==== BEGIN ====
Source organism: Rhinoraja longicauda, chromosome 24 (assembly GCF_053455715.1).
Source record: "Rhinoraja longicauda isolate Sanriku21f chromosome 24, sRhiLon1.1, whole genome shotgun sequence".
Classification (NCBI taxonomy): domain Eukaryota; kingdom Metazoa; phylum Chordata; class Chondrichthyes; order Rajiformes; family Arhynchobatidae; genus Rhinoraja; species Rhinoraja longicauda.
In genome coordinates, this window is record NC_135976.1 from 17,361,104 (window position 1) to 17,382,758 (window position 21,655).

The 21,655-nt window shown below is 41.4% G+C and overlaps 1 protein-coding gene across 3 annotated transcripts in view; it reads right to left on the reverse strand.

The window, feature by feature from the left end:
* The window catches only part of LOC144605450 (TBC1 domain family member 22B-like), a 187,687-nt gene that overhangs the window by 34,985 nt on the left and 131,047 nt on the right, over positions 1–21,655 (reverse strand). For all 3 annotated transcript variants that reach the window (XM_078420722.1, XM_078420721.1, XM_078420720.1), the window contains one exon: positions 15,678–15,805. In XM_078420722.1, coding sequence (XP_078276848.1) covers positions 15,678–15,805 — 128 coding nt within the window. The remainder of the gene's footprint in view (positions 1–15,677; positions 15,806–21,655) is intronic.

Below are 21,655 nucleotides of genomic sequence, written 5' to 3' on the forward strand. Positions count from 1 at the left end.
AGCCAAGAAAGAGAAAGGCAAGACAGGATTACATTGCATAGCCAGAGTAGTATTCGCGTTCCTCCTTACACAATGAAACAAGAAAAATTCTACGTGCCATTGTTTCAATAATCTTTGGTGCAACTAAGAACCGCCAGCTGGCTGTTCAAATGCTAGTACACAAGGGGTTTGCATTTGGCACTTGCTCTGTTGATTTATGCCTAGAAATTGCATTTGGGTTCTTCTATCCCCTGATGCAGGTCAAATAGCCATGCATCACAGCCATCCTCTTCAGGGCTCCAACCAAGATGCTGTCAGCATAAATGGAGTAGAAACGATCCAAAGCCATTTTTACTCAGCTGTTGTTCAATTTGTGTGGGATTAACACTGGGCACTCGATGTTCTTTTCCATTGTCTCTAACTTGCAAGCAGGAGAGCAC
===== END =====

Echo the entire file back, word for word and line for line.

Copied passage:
Source organism: Rhinoraja longicauda, chromosome 24 (assembly GCF_053455715.1).
Source record: "Rhinoraja longicauda isolate Sanriku21f chromosome 24, sRhiLon1.1, whole genome shotgun sequence".
Classification (NCBI taxonomy): domain Eukaryota; kingdom Metazoa; phylum Chordata; class Chondrichthyes; order Rajiformes; family Arhynchobatidae; genus Rhinoraja; species Rhinoraja longicauda.
In genome coordinates, this window is record NC_135976.1 from 17,361,104 (window position 1) to 17,382,758 (window position 21,655).

The 21,655-nt window shown below is 41.4% G+C and overlaps 1 protein-coding gene across 3 annotated transcripts in view; it reads right to left on the reverse strand.

The window, feature by feature from the left end:
* The window catches only part of LOC144605450 (TBC1 domain family member 22B-like), a 187,687-nt gene that overhangs the window by 34,985 nt on the left and 131,047 nt on the right, over positions 1–21,655 (reverse strand). For all 3 annotated transcript variants that reach the window (XM_078420722.1, XM_078420721.1, XM_078420720.1), the window contains one exon: positions 15,678–15,805. In XM_078420722.1, coding sequence (XP_078276848.1) covers positions 15,678–15,805 — 128 coding nt within the window. The remainder of the gene's footprint in view (positions 1–15,677; positions 15,806–21,655) is intronic.

Below are 21,655 nucleotides of genomic sequence, written 5' to 3' on the forward strand. Positions count from 1 at the left end.
AGCCAAGAAAGAGAAAGGCAAGACAGGATTACATTGCATAGCCAGAGTAGTATTCGCGTTCCTCCTTACACAATGAAACAAGAAAAATTCTACGTGCCATTGTTTCAATAATCTTTGGTGCAACTAAGAACCGCCAGCTGGCTGTTCAAATGCTAGTACACAAGGGGTTTGCATTTGGCACTTGCTCTGTTGATTTATGCCTAGAAATTGCATTTGGGTTCTTCTATCCCCTGATGCAGGTCAAATAGCCATGCATCACAGCCATCCTCTTCAGGGCTCCAACCAAGATGCTGTCAGCATAAATGGAGTAGAAACGATCCAAAGCCATTTTTACTCAGCTGTTGTTCAATTTGTGTGGGATTAACACTGGGCACTCGATGTTCTTTTCCATTGTCTCTAACTTGCAAGCAGGAGAGCAC